Religious intolerance of no kind can be condoned. The RSS, the mother of all Hindu nationalist bodies, is often known for its aggressive posturing, and therefore deserves blame for inciting communal passions and for its divisive ways. This is an organisation that had been banned following the assassination of Mahatma Gandhi in 1948 and also later. Yet, it is another story that it is an entity that took part in the Republic Day parade of 1963 at the invitation of none other than Gandhi’s lieutenant, Prime Minister Jawaharlal Nehru, who had praised its social work during India’s war with China a year earlier. Pro-Hindu the RSS is, just as any Christian body is pro-Christian and a Muslim forum pro-Muslim.
That said, the importance of being earnest in debates is crucial in a democracy, however flawed it remains. It is intellectual bankruptcy to slot all comments of the Hindu religious Right in the same box as, say, Yogi Adityanath’s vitriolic anti-minority outbursts. It is no sin to admit that like the bigoted bunch, India’s so-called liberals too get it wrong, and very often, especially when it comes to comparisons and accusations. The unkindest and perhaps most preposterous remark that comes to my mind is the one from that high priest of Marxism in India, the late EMS Namboodiripad, who in the 1990s compared the religiosity of Mahatma Gandhi and Maulana Azad with that of criminals like Abdul Nasser Madani, the leader of a Muslim fringe group that spawned Islamist radicalism in India’s most literate state, and a few others. Similarly, in a farcical statement, LK Advani of the BJP, whose political sensibilities were ironically shaped in the crucible of the RSS, described one of the Subcontinent’s most subversive politicians ever, Muhammad Ali Jinnah, as ‘secular’. That Jinnah ate pork or drank whisky (both considered haraam or sinful in Islam) and never read the Qur’an was enough for our liberals to brand him ‘cosmopolitan’, overlooking the man’s anguish and jealousy over Gandhi’s nearly divine status in the region that pushed him to campaign for a separate Muslim homeland, a project that was grossly mishandled by another false hero worshipped by colonial historians for the strangest of reasons, Lord Mountbatten.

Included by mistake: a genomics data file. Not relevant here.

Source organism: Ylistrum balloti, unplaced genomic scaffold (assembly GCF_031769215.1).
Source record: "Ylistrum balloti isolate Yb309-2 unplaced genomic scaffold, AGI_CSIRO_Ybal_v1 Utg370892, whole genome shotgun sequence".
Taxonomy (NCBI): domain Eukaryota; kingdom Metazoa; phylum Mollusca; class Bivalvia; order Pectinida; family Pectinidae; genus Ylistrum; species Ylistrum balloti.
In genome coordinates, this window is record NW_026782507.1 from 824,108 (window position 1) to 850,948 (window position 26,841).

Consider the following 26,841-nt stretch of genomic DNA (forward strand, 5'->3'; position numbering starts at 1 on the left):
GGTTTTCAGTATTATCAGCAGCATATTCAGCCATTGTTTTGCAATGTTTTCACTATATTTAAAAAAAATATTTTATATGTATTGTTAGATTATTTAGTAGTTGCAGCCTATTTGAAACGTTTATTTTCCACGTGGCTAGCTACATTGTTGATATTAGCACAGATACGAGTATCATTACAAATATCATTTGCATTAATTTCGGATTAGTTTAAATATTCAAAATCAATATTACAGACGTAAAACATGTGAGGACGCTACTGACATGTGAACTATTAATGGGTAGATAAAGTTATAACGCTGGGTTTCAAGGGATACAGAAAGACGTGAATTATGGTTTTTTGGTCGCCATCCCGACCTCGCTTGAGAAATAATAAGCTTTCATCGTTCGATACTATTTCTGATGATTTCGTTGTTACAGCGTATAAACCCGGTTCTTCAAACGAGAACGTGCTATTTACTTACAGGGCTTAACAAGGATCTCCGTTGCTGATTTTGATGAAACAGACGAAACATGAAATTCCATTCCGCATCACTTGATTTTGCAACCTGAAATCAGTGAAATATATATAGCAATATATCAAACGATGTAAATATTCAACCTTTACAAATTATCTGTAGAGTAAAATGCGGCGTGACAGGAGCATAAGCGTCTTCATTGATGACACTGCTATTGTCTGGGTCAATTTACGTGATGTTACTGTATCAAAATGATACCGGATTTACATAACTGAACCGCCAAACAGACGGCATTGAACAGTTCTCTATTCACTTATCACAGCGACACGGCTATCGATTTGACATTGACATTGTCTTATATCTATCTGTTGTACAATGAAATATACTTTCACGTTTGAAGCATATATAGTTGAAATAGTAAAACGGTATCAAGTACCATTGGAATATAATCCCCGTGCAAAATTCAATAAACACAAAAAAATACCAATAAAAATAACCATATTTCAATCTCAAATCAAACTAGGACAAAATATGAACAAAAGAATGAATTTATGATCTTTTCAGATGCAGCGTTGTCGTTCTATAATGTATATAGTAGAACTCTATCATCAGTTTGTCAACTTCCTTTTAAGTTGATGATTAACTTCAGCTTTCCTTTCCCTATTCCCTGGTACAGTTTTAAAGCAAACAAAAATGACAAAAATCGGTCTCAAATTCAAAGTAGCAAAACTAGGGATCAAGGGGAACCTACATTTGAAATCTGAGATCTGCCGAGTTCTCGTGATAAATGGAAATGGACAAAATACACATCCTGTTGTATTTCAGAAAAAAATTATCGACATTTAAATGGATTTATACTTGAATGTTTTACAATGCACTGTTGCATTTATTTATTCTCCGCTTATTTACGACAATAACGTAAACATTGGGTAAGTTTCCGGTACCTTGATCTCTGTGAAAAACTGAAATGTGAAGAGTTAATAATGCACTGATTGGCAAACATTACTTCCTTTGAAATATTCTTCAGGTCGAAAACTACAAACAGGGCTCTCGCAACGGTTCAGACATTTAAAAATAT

Interestingly, both EMS and Advani demonstrated how severely measures taken for short-term electoral gains could distort political priorities—be it preparing the ‘ideological’ ground for cobbling an alliance with a minority group, or an effort to soften one’s image as a hardliner. The bottomline: it is fallacious to describe the RSS as the epitome of schismatic politics and in the same breath categorise the Darul Uloom Deoband as a ‘revered seat of Islamic learning’ (for all its anti-women fatwas and subversive teachings). More importantly, the spirit of debate shouldn’t be allowed to be doused by sweeping statements. In one such move that smacked of hypocrisy and nothing else, left-liberals took the side of ‘offended’ Christian organisations when RSS Sarsanghchalak Mohan Bhagwat, while praising the services offered by the likes of the late Mother Teresa, described her motive as the conversion of others to Christianity. In a vehement counter-attack, a Christian priest announced in a TV debate that his religion was superior to Hinduism. In a column on a website, the CPM’s Brinda Karat attacked Bhagwat passionately and lavished praise on Mother Teresa’s work for the destitute, the abandoned, the sick and the dying on the streets of Kolkata, as though the late missionary had only one motive: to serve the poor. Scores of others threw their weight behind those ‘hurt’ by Bhagwat’s remarks on a lady canonised by the Vatican. Delhi Chief Minister Arvind Kejriwal, who had worked with Mother Teresa at Nirmal Hriday ashram in Kolkata, tweeted asking people to ‘spare the noble soul’. A pro-Christian daily in Kerala cried, ‘Protests Mount over Bhagwat’s Remarks’.